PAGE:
Countless large pits on a steep slope—what is their true nature?
Miyako City, Iwate Prefecture
Middle Jōmon Period (approximately 4,500 years ago)
Storage pits densely cluster on the ridge top and the steep slopes on either side. The scale of the pits averages 2 m in diameter, and 1.5–2 m in depth. Large enough for a single adult to fit entirely inside, deeper pits were excavated by two people at once.
Excavation precinct seen from the bottom of the slope
This is a slope extending south from the ridge. At places where the slope is steep, the excavation was carried out using multiple scaffolds and belt conveyors. It is utterly amazing to think in what manner the Jōmon people continued making storage pits here.
Characterized by a pattern of large and small swirls. Rim diameter: 34 cm; vessel height: 48 cm.
The dark ditch-shaped feature at the center of the photo is the remains of a buried stream. The elevation of the site is approximately 100m at the highest point, and about 50m in the low areas.
This was found within a pit structure. The pot was set with the rim pointing down, and the base coming close to the level of the structure’s floor. A hole of about 2 cm diameter had been opened in the center of the base, and it is regarded as a burial for a child.
Axe-shaped baked clay object
Recovered from a pit structure. The use is not clear, and may be a ritual implement. Length: 10.5 cm.
The material resembles jade but is a different variety of stone. It was perhaps an item made as a jade imitation. Length: 4.5 cm.
Pit structures and storage pits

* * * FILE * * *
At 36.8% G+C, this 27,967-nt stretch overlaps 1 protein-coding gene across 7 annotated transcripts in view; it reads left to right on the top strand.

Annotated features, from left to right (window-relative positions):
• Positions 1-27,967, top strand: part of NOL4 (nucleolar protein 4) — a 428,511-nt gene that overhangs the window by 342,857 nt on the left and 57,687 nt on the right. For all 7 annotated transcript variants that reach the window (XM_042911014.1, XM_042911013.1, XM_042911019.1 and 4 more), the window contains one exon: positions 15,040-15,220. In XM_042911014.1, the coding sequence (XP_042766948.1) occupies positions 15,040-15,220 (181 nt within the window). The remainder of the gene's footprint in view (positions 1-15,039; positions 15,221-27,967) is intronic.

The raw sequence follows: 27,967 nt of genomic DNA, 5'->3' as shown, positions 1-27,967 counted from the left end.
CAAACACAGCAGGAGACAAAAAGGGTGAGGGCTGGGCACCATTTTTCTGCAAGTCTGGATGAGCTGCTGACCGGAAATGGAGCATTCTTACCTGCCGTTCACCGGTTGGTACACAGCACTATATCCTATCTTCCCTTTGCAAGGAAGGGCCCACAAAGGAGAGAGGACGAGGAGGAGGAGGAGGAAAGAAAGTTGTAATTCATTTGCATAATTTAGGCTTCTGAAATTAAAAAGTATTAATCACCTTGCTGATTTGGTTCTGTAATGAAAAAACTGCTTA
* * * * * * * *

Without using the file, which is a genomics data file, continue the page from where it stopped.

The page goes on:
Pit structures concentrate at lower places such as the lower ends of slopes or valley bottoms. This spatial composition is seen in common in the surrounding region.
Mushroom-shaped baked clay objects
These items are found in Jōmon sites of the Tōhoku region, but their purpose is unclear. They are thought by some as possibly samples used for discriminating between edible and poison mushrooms. The item at center is 3.5 cm in height.
More than 500 huge pits
The Kōne site is located in the Yamaguchi district to the northwest of the urban area of the city of Miyako, at the edge of the hills facing the Yamaguchi river, a tributary of the Hei river. The excavation area is long in the north–south direction, including multiple ridges and the valleys enclosed between them, and the site as a whole has a difference in elevation of more than 40 meters. Excavations were carried out for three years from the 2014 fiscal year prior to work on the Sanriku coastal road as a reconstruction project.
As a result of these excavations, it was learned that this was the site of a large-scale settlement centering on the Middle Jōmon period. Among the main features found are approximately 100 pit structures, more than 500 storage pits (flask-shaped pits), and refuse areas for pottery. Centering on the refuse areas, large amounts of pottery, stone tools, and so forth were found. Among the recovered materials, in addition to rare items such as beads made of jade-like stone, and baked clay objects in the shapes of axes and mushrooms, there were discarded fish bones and shells included in the storage pits.
In the excavations attending the reconstruction project, there were multiple sites of the same period ascertained, but this site’s most salient characteristic was its location on a steep slope. There are many examples of storage pits on the tops of ridges and on the more moderate lower slopes, but previously cases of them extending over the steep slopes lying in between were nearly unknown. Also, this is a unique example within the prefecture of so many storage pits being concentrated together, and is rare even on a nationwide basis. As it is anticipated that the site extends beyond the excavation precinct as well, a considerable number of storage pits are thought to have been dug. While not all of the pits are from the same point in time, the continual digging of storage pits on this steep slope gives us a feel of the vigor of the Jōmon people of this era. (Nishizawa Masaharu)